“Medicine often comes in different size packets or boxes and, if you can, keep your medication in its original packaging to ensure you don’t mix them up. When picking up a prescription, check if you have received more than one box of medicine and group them together (perhaps using an elastic band), especially if you have received more than one manufacturer of the same medicine – it’s the same drug, but may have a difference appearance or colour box. Try to keep your medicines aligned, too. If you start a new medicine and your monthly medicines become out of sync (e.g. you have 14 days of one medicine, and none left of the other at the end of the month), it can be helpful to write a list of how many of each tablet you have left and ask the GP if you can align your medicines so you only need to collect them monthly.” – Katie


Store Them Properly

“Keeping medicines in a memorable place is helpful and will help you get into a routine – for example, put your night-time medication next to your bedside lamp so you remember to take it before bed. However, be wary of places in your home which may expose medicines to additional moisture or heat, such as a bathroom or kitchen.” – Katie

Use A Pill Box

“A pill box that is marked with the days of the week is a great way to keep track of which medications you need to take daily. However, it can be risky if you accidentally mix your tablets up when putting them into the daily boxes. PillTime is an online pharmacy that processes prescribed medication into convenient daily pouches sorted by the time of day you take them, which can make a medication regimen far easier to manage. Essentially, it makes it really clear when you’ve missed a dose, which completely eradicates the risk of doubling up.” – Sadik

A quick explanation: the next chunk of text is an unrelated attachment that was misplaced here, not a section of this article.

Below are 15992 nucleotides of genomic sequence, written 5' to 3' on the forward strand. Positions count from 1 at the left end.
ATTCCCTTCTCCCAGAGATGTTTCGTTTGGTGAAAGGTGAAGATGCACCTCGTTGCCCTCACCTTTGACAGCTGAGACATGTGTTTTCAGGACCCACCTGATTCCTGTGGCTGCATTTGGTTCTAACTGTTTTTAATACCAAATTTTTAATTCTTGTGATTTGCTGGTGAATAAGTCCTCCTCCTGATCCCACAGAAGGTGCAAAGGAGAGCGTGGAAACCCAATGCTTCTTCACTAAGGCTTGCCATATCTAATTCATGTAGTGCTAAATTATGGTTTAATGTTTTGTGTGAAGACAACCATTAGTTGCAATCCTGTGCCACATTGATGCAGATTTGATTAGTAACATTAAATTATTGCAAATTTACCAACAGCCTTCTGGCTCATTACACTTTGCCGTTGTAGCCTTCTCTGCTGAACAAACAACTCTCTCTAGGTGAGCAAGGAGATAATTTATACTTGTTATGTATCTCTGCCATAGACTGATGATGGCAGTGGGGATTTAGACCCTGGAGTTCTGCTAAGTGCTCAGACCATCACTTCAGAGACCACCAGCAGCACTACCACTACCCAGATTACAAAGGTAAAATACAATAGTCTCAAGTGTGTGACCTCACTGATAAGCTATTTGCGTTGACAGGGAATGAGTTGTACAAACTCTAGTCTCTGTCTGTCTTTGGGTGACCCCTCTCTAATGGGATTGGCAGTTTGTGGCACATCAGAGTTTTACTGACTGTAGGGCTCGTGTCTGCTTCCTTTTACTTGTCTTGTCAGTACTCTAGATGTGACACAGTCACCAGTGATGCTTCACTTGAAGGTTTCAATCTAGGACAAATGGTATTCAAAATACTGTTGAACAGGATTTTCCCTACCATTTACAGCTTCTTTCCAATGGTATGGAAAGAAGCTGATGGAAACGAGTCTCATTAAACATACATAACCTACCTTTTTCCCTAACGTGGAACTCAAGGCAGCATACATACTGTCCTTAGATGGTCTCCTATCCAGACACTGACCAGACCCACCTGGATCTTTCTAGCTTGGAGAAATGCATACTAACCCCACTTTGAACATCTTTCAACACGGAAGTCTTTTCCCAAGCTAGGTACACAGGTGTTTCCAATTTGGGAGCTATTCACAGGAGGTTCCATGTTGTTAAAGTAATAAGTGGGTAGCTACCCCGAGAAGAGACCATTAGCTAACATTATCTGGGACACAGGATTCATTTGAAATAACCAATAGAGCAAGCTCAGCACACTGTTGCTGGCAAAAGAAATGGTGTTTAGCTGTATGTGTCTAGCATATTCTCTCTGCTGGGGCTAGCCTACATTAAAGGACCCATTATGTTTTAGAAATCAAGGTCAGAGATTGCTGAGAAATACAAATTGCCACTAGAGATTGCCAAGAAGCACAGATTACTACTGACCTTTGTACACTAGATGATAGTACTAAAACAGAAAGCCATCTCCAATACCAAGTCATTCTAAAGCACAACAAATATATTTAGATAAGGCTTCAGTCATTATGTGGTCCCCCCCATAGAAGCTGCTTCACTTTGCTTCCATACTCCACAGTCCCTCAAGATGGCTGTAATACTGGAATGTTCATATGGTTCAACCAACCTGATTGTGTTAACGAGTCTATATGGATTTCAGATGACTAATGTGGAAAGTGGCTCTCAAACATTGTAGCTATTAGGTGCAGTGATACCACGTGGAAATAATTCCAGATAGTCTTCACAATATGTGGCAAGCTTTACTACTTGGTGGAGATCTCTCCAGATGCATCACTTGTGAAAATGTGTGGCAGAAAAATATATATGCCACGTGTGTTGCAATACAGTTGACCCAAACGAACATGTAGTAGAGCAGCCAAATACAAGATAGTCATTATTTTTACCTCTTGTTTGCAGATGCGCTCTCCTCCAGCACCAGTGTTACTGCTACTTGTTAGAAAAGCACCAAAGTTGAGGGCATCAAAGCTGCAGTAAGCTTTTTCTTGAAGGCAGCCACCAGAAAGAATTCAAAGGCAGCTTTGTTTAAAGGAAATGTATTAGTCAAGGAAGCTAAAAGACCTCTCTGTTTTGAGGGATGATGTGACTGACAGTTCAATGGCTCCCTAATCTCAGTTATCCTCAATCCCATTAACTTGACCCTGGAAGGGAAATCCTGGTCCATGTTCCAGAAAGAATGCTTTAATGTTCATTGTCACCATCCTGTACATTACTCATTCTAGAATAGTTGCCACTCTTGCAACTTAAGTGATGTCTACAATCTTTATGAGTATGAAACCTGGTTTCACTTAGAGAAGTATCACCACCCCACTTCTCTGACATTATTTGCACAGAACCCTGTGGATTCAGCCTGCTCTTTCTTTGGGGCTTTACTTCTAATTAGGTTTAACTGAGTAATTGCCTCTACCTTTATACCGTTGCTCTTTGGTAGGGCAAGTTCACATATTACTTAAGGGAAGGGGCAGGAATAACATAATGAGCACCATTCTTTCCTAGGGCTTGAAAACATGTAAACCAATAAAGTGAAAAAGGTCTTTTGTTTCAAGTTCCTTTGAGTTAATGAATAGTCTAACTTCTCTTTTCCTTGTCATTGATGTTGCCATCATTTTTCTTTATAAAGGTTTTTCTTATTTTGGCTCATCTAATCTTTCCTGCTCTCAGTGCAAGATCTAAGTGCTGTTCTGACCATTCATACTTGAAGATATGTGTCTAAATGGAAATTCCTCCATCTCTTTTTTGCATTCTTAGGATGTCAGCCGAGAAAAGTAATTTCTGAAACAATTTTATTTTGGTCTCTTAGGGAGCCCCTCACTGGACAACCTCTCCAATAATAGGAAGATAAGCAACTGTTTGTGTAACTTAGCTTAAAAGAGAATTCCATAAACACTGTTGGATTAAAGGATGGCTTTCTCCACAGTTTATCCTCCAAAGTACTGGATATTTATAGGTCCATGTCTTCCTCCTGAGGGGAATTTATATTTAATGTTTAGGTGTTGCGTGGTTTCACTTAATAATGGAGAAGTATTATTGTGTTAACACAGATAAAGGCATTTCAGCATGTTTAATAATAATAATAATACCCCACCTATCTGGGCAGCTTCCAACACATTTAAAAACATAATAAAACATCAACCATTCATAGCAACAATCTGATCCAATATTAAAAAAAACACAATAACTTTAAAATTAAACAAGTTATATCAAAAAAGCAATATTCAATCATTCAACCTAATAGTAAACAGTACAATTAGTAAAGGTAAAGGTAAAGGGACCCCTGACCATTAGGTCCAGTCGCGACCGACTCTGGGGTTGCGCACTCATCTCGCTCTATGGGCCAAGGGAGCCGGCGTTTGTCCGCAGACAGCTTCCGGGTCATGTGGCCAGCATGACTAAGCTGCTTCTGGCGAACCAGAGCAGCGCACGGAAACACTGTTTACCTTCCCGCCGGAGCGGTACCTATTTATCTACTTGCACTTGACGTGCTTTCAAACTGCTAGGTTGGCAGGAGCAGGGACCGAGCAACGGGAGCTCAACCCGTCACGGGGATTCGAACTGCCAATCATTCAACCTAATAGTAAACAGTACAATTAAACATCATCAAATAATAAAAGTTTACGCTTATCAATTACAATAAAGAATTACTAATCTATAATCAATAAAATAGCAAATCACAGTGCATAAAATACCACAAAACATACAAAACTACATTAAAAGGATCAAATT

Give Yourself Reminders

“Setting an alarm or timer on your phone can help you keep track of when to take your medication. You can also try using an app like Medisafe, Take Your Pills or Pill Reminder – some patients find these are helpful in recording their medication regimens and following them correctly.” – Raj

Be Careful With Supplements

“In your fifties and beyond, you may be experiencing menopausal symptoms and, as a result, turn to over-the-counter supplements or complementary therapies. However, it’s important to always double check if these supplements interact with your medication – if you are in any doubt, chat to your GP or pharmacist.” – Raj

Listen To Your Body

“Your GP will do the best they can to get you the correct medication, but sometimes prescription drugs have unforeseen reactions. When you start a new medicine, your pharmacist will advise if your medicine may carry some initial side effects, which usually last for three days. Some medicines take several days or up to two weeks to start working and for you to feel the beneficial effects, so be patient. But if you have any serious side effects or concerns, speak to your GP or pharmacist. Remember, it’s your health so it’s important you feel happy and comfortable with your medication.” – Sadik

Communicate With Your Doctor

“Remember you are in control of your health and optimisation of medication is key. Take responsibility for your health – and if you’ve been on several medications for a while, consider reviewing all medication and supplements with your GP, and coming off the ones that may no longer be required.” – Raj

For more from the experts visit PillTime.co.uk and Well.co.uk and follow @Dr_RajArora on Instagram


DISCLAIMER: Features published by SheerLuxe are not intended to treat, diagnose, cure or prevent any disease. Always seek the advice of your GP or another qualified healthcare provider for any questions you have regarding a medical condition, and before undertaking any diet, exercise or other health-related programme.